Yet another UN agency, United Nations High Commissioner for Refugees (UNHCR), tells us that there are an estimated 35 million refugees and displaced people in the world - about one for every 160 persons on earth. About 80 per cent are women and children. Millions of hapless civilians fleeing conflict or persecution are assisted by UNHCR. The number of such people assisted by UNHCR has been about 21-22 million annually in the years 1998-2001. This figure includes 12 million refugees, 0.9 million asylum seekers, 0.8 million returned refugees, 6 million internally displaced persons of concern to UNHCR, and 1.7 million others of concern. Asia has the greatest number of persons "of concern," with nearly 8.5 million, followed by Africa with 6.1 million and Europe with 5.6 million people. Another UN organization, the United Nations Relief and Works Agency for Palestine Refugees in the Near East (UNRWA), keeps track of and assists the 3.8 million registered Palestine refugees in Jordan, Lebanon, Syria, the West Bank and the Gaza Strip.
The Food and Agricultural Organization issues famine alerts, and the UN Officer for the Coordination of Humanitarian Affairs (OCHA) issues international appeals with telling details about the conditions of areas of conflict.
The UN also provides us with a picture of the arms holdings and transfers. From its voluntary register for major conventional armaments, we learn that the US accounts for about half of the global trade in these arms (tanks, planes, ships, and weapons of calibre over 100 mm) and the permanent five members of the Security Council account for well over four-fifths. More startling, perhaps, is the statistic that more than 68 per cent of the arms trade was absorbed by the developing world, which can ill afford them.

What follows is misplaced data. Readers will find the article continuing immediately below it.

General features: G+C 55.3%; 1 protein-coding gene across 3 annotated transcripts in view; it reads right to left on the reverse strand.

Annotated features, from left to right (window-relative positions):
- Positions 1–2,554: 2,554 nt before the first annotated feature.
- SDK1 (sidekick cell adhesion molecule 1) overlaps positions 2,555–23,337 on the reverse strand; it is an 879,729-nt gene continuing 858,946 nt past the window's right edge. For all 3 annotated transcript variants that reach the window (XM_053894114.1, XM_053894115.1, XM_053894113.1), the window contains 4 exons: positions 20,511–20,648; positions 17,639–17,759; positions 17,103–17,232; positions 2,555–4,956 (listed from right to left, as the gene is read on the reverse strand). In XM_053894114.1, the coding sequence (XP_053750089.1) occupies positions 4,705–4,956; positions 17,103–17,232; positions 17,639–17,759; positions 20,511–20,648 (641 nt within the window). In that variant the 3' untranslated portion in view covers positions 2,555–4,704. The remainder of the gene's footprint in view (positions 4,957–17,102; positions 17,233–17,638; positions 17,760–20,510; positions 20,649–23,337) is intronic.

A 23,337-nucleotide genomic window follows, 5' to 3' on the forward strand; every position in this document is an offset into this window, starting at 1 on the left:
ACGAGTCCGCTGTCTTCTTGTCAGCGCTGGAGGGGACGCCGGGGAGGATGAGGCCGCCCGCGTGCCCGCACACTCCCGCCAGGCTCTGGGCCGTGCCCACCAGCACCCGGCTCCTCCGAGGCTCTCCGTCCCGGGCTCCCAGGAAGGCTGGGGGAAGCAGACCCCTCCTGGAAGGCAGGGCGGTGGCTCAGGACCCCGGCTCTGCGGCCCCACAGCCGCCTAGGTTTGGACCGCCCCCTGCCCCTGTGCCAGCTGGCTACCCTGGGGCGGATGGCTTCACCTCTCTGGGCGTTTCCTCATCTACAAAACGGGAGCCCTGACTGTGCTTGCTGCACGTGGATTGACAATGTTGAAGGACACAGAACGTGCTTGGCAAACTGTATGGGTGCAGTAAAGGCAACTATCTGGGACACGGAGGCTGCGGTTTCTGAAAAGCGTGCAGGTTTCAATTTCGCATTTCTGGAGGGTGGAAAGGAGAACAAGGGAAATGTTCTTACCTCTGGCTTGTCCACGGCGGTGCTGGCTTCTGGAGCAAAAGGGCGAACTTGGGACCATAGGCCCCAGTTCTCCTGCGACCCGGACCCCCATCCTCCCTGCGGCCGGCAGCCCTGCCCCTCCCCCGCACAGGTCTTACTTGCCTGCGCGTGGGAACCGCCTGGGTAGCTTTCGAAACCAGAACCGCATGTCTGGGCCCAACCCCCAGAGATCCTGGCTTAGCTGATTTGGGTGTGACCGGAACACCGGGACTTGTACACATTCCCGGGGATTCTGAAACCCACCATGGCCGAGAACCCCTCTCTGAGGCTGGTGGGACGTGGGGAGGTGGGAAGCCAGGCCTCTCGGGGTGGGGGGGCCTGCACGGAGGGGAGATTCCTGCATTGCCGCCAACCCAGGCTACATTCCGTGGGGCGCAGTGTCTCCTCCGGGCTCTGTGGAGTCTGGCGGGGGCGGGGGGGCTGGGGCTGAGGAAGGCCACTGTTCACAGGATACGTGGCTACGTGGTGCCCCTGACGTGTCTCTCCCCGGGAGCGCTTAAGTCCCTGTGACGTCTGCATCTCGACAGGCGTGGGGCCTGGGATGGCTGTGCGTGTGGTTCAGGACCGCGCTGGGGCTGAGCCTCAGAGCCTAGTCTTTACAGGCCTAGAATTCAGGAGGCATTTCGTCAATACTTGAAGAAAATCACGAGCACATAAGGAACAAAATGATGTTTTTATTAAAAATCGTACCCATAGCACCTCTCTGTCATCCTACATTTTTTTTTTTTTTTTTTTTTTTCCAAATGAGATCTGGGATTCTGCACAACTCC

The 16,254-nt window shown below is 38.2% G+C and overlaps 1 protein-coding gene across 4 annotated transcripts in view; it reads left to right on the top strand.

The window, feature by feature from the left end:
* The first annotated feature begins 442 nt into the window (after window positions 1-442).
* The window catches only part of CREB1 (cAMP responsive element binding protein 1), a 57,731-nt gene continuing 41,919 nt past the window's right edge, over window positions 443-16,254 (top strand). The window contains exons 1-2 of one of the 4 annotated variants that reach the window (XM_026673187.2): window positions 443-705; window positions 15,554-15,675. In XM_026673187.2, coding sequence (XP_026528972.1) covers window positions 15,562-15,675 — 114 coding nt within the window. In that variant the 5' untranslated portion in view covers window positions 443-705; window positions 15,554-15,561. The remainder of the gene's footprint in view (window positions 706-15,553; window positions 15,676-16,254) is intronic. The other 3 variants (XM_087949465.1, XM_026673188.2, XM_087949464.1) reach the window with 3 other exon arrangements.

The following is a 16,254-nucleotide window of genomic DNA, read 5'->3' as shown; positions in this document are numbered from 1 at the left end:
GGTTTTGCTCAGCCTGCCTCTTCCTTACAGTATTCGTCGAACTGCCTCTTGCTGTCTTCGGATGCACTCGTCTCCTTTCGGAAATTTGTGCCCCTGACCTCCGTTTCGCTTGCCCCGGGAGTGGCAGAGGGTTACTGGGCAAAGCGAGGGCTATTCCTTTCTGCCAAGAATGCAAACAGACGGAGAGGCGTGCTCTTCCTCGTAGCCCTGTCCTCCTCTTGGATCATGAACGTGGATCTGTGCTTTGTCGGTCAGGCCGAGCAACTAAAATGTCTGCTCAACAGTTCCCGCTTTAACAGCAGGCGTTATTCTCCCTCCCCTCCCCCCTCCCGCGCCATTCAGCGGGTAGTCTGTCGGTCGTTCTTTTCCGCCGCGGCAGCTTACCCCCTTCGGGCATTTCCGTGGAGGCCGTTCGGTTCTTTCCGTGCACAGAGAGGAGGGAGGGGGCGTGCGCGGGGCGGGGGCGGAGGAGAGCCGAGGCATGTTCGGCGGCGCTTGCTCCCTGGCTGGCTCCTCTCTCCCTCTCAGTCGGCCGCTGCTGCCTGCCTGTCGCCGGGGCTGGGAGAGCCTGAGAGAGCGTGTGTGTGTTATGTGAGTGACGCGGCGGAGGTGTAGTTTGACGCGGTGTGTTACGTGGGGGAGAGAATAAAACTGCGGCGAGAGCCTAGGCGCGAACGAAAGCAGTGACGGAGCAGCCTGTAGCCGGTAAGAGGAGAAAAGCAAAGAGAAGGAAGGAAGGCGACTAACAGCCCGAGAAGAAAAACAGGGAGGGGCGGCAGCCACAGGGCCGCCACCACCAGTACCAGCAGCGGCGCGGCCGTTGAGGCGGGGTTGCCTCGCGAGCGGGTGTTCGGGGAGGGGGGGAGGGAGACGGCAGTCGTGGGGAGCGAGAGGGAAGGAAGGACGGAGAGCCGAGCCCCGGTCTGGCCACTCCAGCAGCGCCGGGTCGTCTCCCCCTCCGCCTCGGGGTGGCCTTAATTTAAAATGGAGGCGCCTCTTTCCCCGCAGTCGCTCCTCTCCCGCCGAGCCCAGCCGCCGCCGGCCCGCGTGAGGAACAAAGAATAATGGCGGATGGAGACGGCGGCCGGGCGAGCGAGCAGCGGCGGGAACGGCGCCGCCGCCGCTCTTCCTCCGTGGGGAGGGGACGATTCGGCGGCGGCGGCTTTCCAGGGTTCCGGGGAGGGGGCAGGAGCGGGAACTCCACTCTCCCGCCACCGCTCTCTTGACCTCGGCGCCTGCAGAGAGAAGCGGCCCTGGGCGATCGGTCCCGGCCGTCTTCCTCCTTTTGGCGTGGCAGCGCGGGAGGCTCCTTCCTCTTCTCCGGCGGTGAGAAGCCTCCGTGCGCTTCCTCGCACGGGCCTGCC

Small arms are the main killer in the world, having caused millions of deaths in the past decade. In a press release, "the UN takes aim at small arms," UNICEF and the UN Department for Disarmament Affairs estimate that there are 500 million small arms in the world - about one for each 12 inhabitants.
We also learn from UN reports of hopeful signs of disarmament, especially in countries coming out of conflict. Cambodia destroyed 15,000 weapons in public ceremonies in March and June 1999 alone. South Africa has pledged to destroy all surplus small arms, including about 260,000 automatic rifles and hundreds of tons of ammunition. In 1998, China undertook strong steps to confiscate illicit small arms, resulting in the destruction of some 300,000 weapons. Finally, we learn about the human condition in the world's nations through the UNDP's annual Human Development Reports. These studies show the correlation between deprivation and conflict. Of the 35 nations listed under the category of "low human development" in the Human Development Report 1999 about half (18) have experienced civil war or fought in international wars in the past decade.
True to Wilson's vision in 1919, monitoring by the international community is becoming a global watch for human security. The UN evolved over the past decade in many forms, but it is in its monitoring functions that we see the greatest growth. It is important to identify forces that have sought to slow down that evolution. For example, the United States is careful not to allow the UN to threaten its dominance in the intelligence arena, especially on matters where its intelligence reports might be challenged (e.g., on weapons of mass destruction in occupied Iraq). It has opposed general purpose arms verification for the UN.
Are there any dangers associated with an emerging global watch? Could the UN become a "big brother" (or, to some, a "big bother")? Not now, but perhaps in a century or so there may be reasons to worry. Such a concern has been a part of the human governance issue since time immemorial, including the age of the Roman Empire, when the question was frequently asked, "Who will watch the watchman?" Today, fortunately, we are just lucky to have a watchman on duty at all. To preclude worse situations, checks and balances need to be incorporated into our global surveillance system.
Peace Magazine Oct-Dec 2003, page 8. Some rights reserved.